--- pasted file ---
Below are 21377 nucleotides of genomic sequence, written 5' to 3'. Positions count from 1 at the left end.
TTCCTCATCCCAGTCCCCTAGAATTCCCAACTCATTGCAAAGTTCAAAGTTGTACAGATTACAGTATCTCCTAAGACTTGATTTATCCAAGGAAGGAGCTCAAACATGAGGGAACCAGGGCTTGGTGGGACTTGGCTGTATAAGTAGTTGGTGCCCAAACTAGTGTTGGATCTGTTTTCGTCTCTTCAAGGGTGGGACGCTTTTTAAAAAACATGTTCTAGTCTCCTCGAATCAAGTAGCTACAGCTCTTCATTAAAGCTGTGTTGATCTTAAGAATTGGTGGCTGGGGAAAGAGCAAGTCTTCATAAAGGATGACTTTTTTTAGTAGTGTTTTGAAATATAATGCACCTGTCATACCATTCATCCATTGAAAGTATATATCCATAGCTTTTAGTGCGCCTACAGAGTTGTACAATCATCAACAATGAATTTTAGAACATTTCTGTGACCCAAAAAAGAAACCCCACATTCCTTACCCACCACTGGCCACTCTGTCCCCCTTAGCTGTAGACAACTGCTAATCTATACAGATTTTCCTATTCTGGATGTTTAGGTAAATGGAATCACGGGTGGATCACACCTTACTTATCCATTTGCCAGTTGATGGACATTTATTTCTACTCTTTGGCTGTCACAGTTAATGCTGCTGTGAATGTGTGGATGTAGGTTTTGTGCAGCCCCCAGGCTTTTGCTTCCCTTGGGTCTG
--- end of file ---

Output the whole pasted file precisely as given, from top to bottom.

Below are 21377 nucleotides of genomic sequence, written 5' to 3'. Positions count from 1 at the left end.
TTCCTCATCCCAGTCCCCTAGAATTCCCAACTCATTGCAAAGTTCAAAGTTGTACAGATTACAGTATCTCCTAAGACTTGATTTATCCAAGGAAGGAGCTCAAACATGAGGGAACCAGGGCTTGGTGGGACTTGGCTGTATAAGTAGTTGGTGCCCAAACTAGTGTTGGATCTGTTTTCGTCTCTTCAAGGGTGGGACGCTTTTTAAAAAACATGTTCTAGTCTCCTCGAATCAAGTAGCTACAGCTCTTCATTAAAGCTGTGTTGATCTTAAGAATTGGTGGCTGGGGAAAGAGCAAGTCTTCATAAAGGATGACTTTTTTTAGTAGTGTTTTGAAATATAATGCACCTGTCATACCATTCATCCATTGAAAGTATATATCCATAGCTTTTAGTGCGCCTACAGAGTTGTACAATCATCAACAATGAATTTTAGAACATTTCTGTGACCCAAAAAAGAAACCCCACATTCCTTACCCACCACTGGCCACTCTGTCCCCCTTAGCTGTAGACAACTGCTAATCTATACAGATTTTCCTATTCTGGATGTTTAGGTAAATGGAATCACGGGTGGATCACACCTTACTTATCCATTTGCCAGTTGATGGACATTTATTTCTACTCTTTGGCTGTCACAGTTAATGCTGCTGTGAATGTGTGGATGTAGGTTTTGTGCAGCCCCCAGGCTTTTGCTTCCCTTGGGTCTG